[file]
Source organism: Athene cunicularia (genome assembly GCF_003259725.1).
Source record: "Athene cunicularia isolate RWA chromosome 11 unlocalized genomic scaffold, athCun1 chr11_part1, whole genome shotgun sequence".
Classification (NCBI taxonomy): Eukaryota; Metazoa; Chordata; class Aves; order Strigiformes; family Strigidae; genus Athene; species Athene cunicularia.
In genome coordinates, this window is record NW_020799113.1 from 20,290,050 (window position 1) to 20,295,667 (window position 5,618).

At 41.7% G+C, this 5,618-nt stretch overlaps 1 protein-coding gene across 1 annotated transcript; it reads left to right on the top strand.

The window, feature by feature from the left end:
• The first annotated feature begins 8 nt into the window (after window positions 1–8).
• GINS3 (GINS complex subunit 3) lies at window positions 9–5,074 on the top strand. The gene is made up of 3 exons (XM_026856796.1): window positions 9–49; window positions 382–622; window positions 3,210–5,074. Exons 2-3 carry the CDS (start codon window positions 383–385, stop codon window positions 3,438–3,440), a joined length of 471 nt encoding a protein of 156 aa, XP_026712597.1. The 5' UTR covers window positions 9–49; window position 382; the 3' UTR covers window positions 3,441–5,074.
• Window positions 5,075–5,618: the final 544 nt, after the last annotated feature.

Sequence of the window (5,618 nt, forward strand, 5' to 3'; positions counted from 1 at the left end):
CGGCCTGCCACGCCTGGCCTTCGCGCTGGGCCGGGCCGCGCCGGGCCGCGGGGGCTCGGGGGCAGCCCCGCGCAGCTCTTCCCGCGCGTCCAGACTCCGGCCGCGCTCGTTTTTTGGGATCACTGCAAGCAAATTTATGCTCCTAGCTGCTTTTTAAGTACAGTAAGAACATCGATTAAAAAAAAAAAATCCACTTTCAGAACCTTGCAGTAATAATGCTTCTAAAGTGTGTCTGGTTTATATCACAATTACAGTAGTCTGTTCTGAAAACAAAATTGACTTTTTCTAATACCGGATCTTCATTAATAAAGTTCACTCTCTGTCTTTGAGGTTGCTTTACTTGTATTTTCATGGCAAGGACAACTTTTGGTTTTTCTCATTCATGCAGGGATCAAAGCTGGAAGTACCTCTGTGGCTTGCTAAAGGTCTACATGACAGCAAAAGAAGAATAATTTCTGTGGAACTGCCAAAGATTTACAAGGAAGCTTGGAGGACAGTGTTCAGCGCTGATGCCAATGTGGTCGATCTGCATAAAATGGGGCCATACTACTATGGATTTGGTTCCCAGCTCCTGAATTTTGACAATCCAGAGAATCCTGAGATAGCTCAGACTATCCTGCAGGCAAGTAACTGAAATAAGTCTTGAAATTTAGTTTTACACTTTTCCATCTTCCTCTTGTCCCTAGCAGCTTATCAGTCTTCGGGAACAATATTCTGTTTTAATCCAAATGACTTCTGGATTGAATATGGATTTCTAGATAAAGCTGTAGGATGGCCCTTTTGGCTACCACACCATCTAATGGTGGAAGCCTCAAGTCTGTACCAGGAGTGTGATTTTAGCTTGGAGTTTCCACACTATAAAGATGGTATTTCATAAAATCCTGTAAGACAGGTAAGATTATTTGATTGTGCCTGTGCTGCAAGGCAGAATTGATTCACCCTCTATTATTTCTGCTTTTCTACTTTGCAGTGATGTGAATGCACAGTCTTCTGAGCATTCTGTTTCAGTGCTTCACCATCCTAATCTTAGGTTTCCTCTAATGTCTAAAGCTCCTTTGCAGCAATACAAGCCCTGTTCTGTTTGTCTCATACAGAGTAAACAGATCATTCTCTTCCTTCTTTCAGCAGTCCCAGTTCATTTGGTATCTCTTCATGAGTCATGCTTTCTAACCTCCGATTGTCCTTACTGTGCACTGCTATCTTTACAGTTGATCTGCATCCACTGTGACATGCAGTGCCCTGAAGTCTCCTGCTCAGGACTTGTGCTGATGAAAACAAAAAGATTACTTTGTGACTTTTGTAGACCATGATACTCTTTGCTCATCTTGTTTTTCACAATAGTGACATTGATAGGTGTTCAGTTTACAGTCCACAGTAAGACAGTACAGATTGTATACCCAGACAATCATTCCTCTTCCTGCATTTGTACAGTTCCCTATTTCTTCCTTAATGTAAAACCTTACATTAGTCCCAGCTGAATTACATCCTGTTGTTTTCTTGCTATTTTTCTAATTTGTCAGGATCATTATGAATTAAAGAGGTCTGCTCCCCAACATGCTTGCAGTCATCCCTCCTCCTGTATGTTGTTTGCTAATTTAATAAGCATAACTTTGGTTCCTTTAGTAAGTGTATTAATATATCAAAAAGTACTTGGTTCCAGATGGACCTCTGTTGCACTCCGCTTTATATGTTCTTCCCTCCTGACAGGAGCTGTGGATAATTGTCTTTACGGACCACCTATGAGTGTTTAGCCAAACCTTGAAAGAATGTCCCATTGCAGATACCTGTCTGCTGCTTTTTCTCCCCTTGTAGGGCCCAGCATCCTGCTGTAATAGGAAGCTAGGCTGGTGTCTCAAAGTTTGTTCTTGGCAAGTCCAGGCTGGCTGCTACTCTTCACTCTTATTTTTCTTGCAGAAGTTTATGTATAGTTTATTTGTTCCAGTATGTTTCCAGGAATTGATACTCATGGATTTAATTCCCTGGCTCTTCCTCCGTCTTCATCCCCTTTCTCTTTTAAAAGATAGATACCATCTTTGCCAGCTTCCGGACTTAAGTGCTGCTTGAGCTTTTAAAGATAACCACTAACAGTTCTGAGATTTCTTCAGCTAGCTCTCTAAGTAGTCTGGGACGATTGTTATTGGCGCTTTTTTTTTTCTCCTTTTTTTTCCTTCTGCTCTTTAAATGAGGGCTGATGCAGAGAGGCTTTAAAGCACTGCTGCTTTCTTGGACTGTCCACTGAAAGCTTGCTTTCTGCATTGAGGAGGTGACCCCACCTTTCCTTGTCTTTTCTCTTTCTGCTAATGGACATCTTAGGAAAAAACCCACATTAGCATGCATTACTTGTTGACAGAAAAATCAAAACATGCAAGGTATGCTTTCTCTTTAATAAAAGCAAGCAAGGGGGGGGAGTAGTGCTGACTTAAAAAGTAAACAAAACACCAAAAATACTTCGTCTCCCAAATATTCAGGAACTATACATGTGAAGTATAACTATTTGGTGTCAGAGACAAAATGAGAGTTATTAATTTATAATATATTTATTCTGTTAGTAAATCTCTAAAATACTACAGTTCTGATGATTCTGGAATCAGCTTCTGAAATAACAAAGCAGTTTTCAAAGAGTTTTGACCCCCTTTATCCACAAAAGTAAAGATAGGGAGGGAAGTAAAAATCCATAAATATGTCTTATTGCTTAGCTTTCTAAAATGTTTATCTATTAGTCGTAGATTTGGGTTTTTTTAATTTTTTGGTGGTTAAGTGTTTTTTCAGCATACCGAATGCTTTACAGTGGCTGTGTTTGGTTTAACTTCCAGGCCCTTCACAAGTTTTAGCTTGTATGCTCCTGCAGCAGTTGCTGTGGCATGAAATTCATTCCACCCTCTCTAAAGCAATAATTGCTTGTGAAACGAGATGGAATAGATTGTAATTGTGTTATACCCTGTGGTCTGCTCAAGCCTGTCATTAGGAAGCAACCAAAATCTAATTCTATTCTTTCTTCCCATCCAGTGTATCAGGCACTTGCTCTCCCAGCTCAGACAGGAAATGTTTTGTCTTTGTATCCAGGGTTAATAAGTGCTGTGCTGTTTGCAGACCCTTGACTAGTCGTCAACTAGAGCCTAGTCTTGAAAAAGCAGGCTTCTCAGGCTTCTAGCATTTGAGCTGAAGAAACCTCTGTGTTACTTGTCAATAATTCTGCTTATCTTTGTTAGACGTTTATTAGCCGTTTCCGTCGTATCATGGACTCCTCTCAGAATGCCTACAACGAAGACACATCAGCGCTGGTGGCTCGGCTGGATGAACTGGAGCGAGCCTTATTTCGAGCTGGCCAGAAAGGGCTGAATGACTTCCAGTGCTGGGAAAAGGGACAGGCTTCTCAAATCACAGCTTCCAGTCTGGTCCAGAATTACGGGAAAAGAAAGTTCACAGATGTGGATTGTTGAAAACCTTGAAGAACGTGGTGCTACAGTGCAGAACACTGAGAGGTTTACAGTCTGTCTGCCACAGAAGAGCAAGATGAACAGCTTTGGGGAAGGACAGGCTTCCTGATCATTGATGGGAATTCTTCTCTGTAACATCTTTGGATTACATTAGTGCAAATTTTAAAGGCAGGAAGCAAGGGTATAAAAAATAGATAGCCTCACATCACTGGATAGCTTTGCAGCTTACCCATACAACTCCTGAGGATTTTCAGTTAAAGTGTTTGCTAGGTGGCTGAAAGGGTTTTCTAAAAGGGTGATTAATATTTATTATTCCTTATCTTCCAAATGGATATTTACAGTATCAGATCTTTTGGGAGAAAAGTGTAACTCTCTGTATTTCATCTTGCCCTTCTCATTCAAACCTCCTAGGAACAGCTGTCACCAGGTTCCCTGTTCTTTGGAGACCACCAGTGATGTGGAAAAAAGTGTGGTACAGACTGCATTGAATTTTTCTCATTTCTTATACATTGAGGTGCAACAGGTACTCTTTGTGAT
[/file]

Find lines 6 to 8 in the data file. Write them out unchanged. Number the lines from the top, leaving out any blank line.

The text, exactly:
The window, feature by feature from the left end:
• The first annotated feature begins 8 nt into the window (after window positions 1–8).
• GINS3 (GINS complex subunit 3) lies at window positions 9–5,074 on the top strand. The gene is made up of 3 exons (XM_026856796.1): window positions 9–49; window positions 382–622; window positions 3,210–5,074. Exons 2-3 carry the CDS (start codon window positions 383–385, stop codon window positions 3,438–3,440), a joined length of 471 nt encoding a protein of 156 aa, XP_026712597.1. The 5' UTR covers window positions 9–49; window position 382; the 3' UTR covers window positions 3,441–5,074.